Once again we enjoyed being a part of Jim Ramsey’s annual Academy Awards potluck party. Jim hosts this every year, which I guess is why it’s called an annual affair.
Some years the competition for the Most Awards Guessed Right prize has gotten pretty heated. We used to argue vehemently over rules, such as whether you had to fill out your guess sheet before the show started, or whether you could make a last second decision just before the envelope was opened.
A few years, I recall, some people made their guesses ahead of time, while others were able to adjust their pre-show choice as it became evident that a landslide (you can’t say “tidal wave” now, can you?) of Academy support for a particular movie was happening. When I finally won fair and square and got to take home the annual prize, I vowed that I’d never return it. It still is hidden away when nobody will find it, not even our dog. (I’ll bring it out briefly for a photo, to prove my Academy Awards acumen).
Last night I won again. But with just eleven correct choices. That’s not very good. Once I adjust for my rationalizations, however, I do much better. Quite a few times I had my pen poised intuitively over the box of the eventual winner, then started to think too much.
“Let’s see, Makeup. Lemony Snickett’s characters looked pretty cool. I’ll go with that. Plus, the liberal Academy members would never give an Oscar to Passion of the Christ. No, wait. That’s what everybody thinks: the Academy is anti-Christian. The Academy voters won’t want people to think that they are anti-Christian, even if they are anti-Christian. So for Makeup they won’t vote the way they want to vote, but against the way people think they will vote, just to prove that they aren’t prejudiced against a Christian movie, even though they probably are.”
When Lemony Snickett won, I realized that the Blink decision-making style has a lot going for it. Go with your gut feeling.
On the whole, my gut feeling about the 2005 Academy Awards was: too predicable and scripted. The assessment by Randy of R Blog that the show was over-controlled is right on. When Sean Penn, Robin Williams, and Chris Rock combined can’t produce a truly outrageous moment, the leash is on too tight. I long for the good old Academy Awards days when a streaker could dash naked across the stage, Oscar winners used their time on stage to make blatantly political statements, and at least a few acceptance speeches were truly spontaneous.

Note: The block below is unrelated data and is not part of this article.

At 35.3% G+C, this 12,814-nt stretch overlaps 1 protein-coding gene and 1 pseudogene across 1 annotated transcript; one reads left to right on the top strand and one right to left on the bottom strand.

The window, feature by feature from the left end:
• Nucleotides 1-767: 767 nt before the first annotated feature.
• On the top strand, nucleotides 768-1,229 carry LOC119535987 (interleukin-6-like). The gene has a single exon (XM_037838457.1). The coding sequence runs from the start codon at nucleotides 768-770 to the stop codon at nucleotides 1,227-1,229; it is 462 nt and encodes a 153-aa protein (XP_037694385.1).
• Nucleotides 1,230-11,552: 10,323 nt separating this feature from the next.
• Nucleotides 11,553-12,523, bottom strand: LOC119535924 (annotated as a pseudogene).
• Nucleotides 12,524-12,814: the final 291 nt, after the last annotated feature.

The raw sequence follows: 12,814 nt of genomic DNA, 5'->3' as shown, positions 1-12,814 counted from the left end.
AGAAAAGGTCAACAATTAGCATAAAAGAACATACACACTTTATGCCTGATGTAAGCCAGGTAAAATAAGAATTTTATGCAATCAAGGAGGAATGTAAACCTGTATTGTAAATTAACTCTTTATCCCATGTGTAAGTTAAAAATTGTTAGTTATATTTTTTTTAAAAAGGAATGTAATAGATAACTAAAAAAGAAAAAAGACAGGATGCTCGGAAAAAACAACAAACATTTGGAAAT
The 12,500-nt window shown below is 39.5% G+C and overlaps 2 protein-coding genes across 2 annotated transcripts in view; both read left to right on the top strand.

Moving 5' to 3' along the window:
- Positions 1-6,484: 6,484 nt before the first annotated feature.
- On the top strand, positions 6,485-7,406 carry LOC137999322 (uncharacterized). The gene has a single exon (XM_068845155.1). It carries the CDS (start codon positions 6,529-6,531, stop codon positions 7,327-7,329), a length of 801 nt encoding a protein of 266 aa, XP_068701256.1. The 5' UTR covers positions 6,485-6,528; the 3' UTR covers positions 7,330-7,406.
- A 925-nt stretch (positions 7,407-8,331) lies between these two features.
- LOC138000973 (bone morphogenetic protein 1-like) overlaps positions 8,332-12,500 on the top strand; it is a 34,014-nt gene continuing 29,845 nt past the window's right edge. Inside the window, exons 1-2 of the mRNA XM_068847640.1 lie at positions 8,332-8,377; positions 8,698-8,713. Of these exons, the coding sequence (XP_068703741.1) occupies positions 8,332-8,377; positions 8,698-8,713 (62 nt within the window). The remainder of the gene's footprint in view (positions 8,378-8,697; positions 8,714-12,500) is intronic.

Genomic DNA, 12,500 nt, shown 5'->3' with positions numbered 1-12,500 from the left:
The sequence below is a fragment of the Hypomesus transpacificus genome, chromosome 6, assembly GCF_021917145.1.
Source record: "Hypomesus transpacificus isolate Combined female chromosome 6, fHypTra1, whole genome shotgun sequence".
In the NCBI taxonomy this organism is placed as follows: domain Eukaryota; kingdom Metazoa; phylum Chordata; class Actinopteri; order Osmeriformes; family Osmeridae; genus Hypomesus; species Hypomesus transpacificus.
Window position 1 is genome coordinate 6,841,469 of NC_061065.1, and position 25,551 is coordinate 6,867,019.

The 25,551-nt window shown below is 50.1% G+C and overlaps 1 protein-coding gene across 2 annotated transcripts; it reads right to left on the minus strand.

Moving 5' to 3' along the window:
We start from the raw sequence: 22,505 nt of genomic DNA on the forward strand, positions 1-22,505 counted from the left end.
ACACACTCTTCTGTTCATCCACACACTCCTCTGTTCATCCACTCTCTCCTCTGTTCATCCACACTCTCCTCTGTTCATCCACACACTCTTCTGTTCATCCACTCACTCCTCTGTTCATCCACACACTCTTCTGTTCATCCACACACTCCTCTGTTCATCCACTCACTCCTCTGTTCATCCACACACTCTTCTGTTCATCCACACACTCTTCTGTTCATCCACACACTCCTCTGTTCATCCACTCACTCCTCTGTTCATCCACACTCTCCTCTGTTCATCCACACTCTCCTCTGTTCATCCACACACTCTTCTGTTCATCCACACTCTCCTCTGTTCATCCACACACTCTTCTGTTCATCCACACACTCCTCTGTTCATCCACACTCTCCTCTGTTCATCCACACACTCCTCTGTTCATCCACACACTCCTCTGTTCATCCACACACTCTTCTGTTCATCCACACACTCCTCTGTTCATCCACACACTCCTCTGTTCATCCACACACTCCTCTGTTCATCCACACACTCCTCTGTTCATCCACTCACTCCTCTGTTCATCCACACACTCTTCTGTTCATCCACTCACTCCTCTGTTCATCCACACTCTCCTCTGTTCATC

In his opening monologue Chris Rock noted that at the Academy Awards actors don’t act, whereas at musical awards shows musicians make music. I think that’s what viewers want to see, Chris: actors not acting, but behaving like the regular people that they are. Hillary Swank seemed genuinely natural, but most of the other big names acted like they were acting. Even Jamie Foxx struck me as having been well prepared for his supposedly off the cuff remarks. I liked how he spoke about his grandmother, but I had the feeling that he was working off a mental script: “Start with the usual thank you’s; end with the emotional material.”
Over all the years I’ve watched the show, I greatly admire the few Oscar winners who seemed to get out of their seats, walk up onto the stage, and speak from the heart in that immediate I’ve-just-won moment. The same goes for the hosts. The inspired unscripted remarks and jokes are much more memorable than the carefully planned aspects of the Academy Awards. This year there wasn’t much in the “inspired unscripted” category.
Laurel and I enjoyed the Bush-bashing parts of Chris Rock’s monologue. He also had some other nice lines, which can be read here. However, I have to agree with a USA Today writer that much of Rock’s material didn’t seem appropriate for the setting, and that the overall format of the Academy Awards sucked. The opening tribute to the movies was way too serious, and Rock’s interviews with black moviegoers was way too glib. And whatever happened to the entertaining skits and dance numbers? Even the performances of the best song nominees have turned pretty bland.
Watching to see what beautiful actress wears what sort of gown is always one of the best parts of the Academy Awards. Thankfully, the post-9/11 conservative dress style that was evident in 2002 has faded away. Whoever was sitting in Sidney Lumet’s box, she of the bounteous breasts and low-cut bodice, got some admiring comments from we Academy Award party attendees last night. Lumet has several daughters, one of whom is a retired actress who has appeared in some of his films. We figured she must be a daughter rather than his wife, but in Hollywood you can’t be sure.
Salma Hayek also was a joy, as always, to gaze upon. Can’t argue with Chris Rock when he said, "You won't be able to take your eyes off these next four presenters - Penelope Cruz and Salma Hayek." By the way, I apologize to Salma for spelling her name “Selma” in a 2003 Academy Awards post that has been getting some attention from Google searchers looking for “Selma Hayek Academy Awards.” (I note that “Selma Hayek” reaps 489,000 Google results and “Salma Hayek” 649,000, so obviously I’m not alone in confusing the spelling.)
Since my 2003 post contained no photos, I’ll offer Salma Hayek 2005 Academy Awards seekers more of a reward this time.